Photographic media are sensitive materials that require special housing to ensure their longevity. This workshop will examine suitable housing supplies, including paper, plastics, interleaving papers, boxes, and more. Environmental parameters for storage, proper labeling techniques, and safe handling of photographs will also be discussed.

Protecting Collections: Disaster Prevention, Planning, and Response (Parts I and II)

One of the most important steps any cultural institution can take to safeguard its collections is to be prepared in the event of an emergency or disaster. This two-part program will guide participants in risk mitigation, emergency planning and preparedness, response, and recovery. By the end of the second session, participants will develop and complete an emergency preparedness and response plan; learn how to train staff to implement the plan effectively; set pre-and post-disaster action priorities for collections; learn how to use practical decision-making skills during an emergency or disaster; and have information on salvaging a variety of materials, including books, documents, photos, and objects.

Red Flag! Identifying Preservation Needs While Processing Collections

Gaining intellectual control over collections is just one aspect of processing and cataloging. This workshop will focus on developing a system for identifying and prioritizing the collections care needs of items (objects, books, artworks, archival materials, etc.) during the accessioning, processing, and cataloging phases. Common degradation issues encountered in collections and methods for assessing condition will be discussed. This session will also present procedures for assigning conservation and housing priorities, and will suggest potential “red flags” to alert staff when a conservator should be consulted. Participants will have the opportunity to assess the condition of items in a study collection and assign conservation and housing priorities to each item using the procedures presented in the workshop.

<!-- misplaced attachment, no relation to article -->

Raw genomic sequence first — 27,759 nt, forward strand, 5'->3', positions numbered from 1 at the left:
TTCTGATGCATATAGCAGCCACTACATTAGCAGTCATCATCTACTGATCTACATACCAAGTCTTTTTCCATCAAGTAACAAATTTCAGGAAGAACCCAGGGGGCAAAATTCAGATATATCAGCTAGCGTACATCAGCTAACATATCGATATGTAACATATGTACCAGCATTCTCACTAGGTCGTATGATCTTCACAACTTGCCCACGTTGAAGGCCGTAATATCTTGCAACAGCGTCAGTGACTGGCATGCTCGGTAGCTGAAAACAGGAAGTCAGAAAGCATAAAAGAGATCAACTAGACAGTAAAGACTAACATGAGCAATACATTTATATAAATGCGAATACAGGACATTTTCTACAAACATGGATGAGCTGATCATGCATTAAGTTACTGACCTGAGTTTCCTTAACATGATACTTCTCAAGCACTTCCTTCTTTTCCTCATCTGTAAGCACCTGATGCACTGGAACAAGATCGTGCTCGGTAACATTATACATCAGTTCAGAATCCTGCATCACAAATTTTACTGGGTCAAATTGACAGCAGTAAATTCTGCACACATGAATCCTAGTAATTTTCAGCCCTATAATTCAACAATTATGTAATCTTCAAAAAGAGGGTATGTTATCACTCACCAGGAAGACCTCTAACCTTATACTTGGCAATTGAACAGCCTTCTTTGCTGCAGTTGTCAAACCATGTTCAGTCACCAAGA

Storage Boxes for Flat and 3-D Objects

This workshop will examine options for the safe storage of flat and three-dimensional artworks and historic artifacts. Participants will be introduced to general parameters for storage, safe handling, and proper labeling techniques. Following discussion of suitable housing supplies, participants will have the opportunity to make a flat storage folder and a storage box.

There’s a Fungus Among Us! Fighting Mold in Library and Archive Collections

Mold spores are always present, even in the cleanest of spaces. When too much moisture is present, due to a water leak or a poorly functioning HVAC system, mold outbreaks can occur. As it grows, mold attacks and weakens leather, cloth, and paper, and often causes permanent staining. Some molds also make people sick. How can collections staff stop mold from growing? And what should they do when they find it? This workshop will answer these questions by explaining the environmental factors that allow mold to grow. It will also discuss how to identify mold, how to protect people from health hazards associated with mold, and how to stop mold from spreading within a collection. Attendees will learn how to clean moldy books and papers, and when to call a conservator or a professional cleaning company. 

Understanding Archives: An Introduction to Archival Basics

Proper archival procedures enable safe and effective management of collections, yet volunteers, historians, and those with archival responsibilities in addition to other duties may find themselves in the position of "archivist" without formal training in the profession. Topics covered during this workshop include the fundamentals of archival appraisal, acquisition, and access; proper storage materials; and the most common preservation problems found with paper-based archival collections. This workshop will touch briefly on processing, arrangement, and description.

Your Photograph Scrapbook: Identification and Preservation

The histories of books and photographs have intertwined since the invention of the first print process, the photogenic drawing. Photobooks tend to be either works of art or commercially published texts. Albums and scrapbooks are unique objects compiled by individuals to record their own history. The preservation best practices for all of these formats are dictated by the photographs they contain, the book structure, and the sometimes competing needs of the two. This workshop will cover the common structures, materials, and methods of attachment for the photographic prints in photobooks, albums, and scrapbooks; discuss how to evaluate and address condition issues; review storage, display, and environment; and cover the basics of reformatting and digitization. Examples of photobooks, albums, and scrapbooks from the 19th and 20th centuries will be available for examination and discussion.